Angela Glover Blackwell on Building Communities of Opportunity

Curb cut and ramp / CSE Landscape Architects
Curb cut and ramp / CSE Landscape Architects

“Where you live in America has become a proxy for opportunity, and we have to do something about that,” said Angela Glover Blackwell, the founder and CEO of PolicyLink, a research and advocacy organization dedicated to advancing economic and social equity, at a lecture at the Harvard University Graduate School of Design (GSD). What can help is creating more “communities of opportunity.” One of PolicyLink’s goals is to “lift up what works,” which involves supporting local organizations that help create these communities.

“It took me a long time to realize that my personal story had anything to do with my work,” said Blackwell.

Blackwell grew up in one of these communities of opportunity. Although she was raised in the African American part of segregated St. Louis, it was deeply nurturing. The neighborhood was filled with family homes. The residents were exclusively African-American but diverse in income and educational background. Her family’s physician lived just down the block, giving them easy access to healthcare. The teachers at the neighborhood school were community members. Blackwell and her brothers were able to walk to school every day because the school was close to their home. The strength of her community acted as a buffer against the harsh sting of racism and segregation.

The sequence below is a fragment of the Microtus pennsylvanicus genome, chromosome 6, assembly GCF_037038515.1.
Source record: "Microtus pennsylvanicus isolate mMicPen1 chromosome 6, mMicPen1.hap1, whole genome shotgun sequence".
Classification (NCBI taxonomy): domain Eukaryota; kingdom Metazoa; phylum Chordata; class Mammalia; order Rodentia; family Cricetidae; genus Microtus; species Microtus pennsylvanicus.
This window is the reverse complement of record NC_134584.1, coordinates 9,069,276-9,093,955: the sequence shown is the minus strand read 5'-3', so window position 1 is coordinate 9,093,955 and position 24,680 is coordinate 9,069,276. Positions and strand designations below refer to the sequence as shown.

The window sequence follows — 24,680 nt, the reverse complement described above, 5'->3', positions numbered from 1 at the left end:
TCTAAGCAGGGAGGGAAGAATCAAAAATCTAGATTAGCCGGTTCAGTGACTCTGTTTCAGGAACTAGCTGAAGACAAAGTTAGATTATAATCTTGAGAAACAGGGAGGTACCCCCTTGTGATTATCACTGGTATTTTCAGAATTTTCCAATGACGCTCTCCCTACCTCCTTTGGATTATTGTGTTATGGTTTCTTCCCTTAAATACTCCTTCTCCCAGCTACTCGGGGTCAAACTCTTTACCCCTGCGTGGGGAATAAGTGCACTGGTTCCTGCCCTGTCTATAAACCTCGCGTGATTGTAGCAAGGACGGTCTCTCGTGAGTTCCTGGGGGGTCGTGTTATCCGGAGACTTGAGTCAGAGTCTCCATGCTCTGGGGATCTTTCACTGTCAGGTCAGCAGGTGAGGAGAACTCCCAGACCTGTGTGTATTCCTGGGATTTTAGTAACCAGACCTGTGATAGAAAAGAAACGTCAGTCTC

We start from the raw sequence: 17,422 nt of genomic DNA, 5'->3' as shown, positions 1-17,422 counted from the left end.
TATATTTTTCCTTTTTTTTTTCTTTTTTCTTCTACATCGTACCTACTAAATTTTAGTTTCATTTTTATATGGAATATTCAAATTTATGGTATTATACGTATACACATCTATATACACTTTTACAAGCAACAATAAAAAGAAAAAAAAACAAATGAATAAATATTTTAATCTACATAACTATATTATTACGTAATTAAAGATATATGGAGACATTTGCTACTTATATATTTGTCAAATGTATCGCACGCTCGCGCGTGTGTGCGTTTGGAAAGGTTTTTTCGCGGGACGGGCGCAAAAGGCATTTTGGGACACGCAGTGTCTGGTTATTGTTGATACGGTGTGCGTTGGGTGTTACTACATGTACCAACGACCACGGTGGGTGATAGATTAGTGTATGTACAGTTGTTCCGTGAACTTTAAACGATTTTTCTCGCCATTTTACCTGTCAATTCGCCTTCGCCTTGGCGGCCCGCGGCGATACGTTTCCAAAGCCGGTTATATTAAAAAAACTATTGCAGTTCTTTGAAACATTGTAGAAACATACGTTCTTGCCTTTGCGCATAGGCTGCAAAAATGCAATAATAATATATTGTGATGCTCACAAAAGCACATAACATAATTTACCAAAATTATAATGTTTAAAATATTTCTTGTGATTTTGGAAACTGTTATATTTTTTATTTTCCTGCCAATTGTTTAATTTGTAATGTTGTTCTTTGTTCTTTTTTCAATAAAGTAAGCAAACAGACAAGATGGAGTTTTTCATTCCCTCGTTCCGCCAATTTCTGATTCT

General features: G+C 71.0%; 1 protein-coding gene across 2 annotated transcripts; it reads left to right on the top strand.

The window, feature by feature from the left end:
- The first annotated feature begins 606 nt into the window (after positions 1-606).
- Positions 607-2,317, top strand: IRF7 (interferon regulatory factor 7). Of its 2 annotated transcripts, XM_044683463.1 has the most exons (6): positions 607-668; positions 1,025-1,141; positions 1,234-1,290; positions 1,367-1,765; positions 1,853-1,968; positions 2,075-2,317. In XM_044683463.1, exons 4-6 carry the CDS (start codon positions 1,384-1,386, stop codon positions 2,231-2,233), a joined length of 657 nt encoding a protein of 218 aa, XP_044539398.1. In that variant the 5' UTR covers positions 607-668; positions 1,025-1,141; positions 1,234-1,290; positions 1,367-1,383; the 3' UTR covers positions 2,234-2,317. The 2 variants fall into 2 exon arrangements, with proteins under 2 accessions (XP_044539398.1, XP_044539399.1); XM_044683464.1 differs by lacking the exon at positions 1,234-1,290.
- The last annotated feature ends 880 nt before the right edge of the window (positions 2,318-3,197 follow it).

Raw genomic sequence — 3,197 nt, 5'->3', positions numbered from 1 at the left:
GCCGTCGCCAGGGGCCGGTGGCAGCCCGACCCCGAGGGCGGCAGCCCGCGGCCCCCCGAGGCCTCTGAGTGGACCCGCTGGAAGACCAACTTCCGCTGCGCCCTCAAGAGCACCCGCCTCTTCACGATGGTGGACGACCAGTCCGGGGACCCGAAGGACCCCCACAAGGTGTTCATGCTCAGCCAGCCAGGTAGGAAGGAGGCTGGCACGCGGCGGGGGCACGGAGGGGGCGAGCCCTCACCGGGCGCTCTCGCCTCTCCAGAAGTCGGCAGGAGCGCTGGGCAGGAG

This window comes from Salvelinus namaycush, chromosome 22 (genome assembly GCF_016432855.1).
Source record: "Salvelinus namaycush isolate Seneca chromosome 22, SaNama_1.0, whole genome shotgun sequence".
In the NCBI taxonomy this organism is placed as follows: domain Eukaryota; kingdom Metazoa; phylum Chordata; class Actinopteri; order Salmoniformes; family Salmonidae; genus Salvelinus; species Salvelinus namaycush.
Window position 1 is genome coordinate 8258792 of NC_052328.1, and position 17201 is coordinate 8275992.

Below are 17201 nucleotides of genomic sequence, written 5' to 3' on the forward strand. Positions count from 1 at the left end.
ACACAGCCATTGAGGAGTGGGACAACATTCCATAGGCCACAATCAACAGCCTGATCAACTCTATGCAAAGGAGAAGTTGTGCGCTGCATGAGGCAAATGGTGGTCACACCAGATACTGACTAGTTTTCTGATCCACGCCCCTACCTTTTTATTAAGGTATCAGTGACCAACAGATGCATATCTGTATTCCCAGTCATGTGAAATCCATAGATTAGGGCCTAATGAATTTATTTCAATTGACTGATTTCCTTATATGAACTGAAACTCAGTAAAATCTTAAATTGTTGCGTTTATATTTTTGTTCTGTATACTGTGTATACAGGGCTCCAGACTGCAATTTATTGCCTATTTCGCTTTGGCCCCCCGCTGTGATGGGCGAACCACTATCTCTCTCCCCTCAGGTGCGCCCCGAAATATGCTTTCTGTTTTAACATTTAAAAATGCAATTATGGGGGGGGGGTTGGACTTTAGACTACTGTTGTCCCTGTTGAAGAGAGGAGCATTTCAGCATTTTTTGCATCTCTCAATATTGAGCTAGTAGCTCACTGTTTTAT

“I now go to neighborhoods that are all black and poor and I see none of that,” she said.

Blackwell then explained why we need to create more communities of opportunity today:

First: By 2044, no one ethnicity will be a majority; there will be a majority of different minorities. So “we have to invest in people of color because if they don’t become the middle class in this country, there will be no vast, stable middle class.”

Second: helping the most vulnerable helps everyone. Blackwell used curb cuts and ramps, which make it safe and accessible for people to move between a sidewalk and street, to make her point:

“Curb cuts are now in every city across this country. They are there because people with disabilities advocated for them. But how many times have you been pushing a baby carriage and been so happy you didn’t have to pick up that contraption? How many times have you, like me, been pulling a suitcase and you were able to make that train? But I bet you didn’t know this: those curb cuts have saved lives. Those curb cuts oriented people to go to the corner to cross the street safely. You were supposed to go the corner, but the curb cuts tell you exactly where to go. They are an example of how when you solve problems for the most vulnerable, you solve them for everybody.”

Blackwell’s talk ended on a hopeful note. “I have been doing this work for a long time now, since the 1970s, and I see now there is a ripeness for the change that I have never seen before.”

This guest post is by Chella Strong, Student ASLA, master’s of landscape architecture candidate, Harvard University Graduate School of Design.

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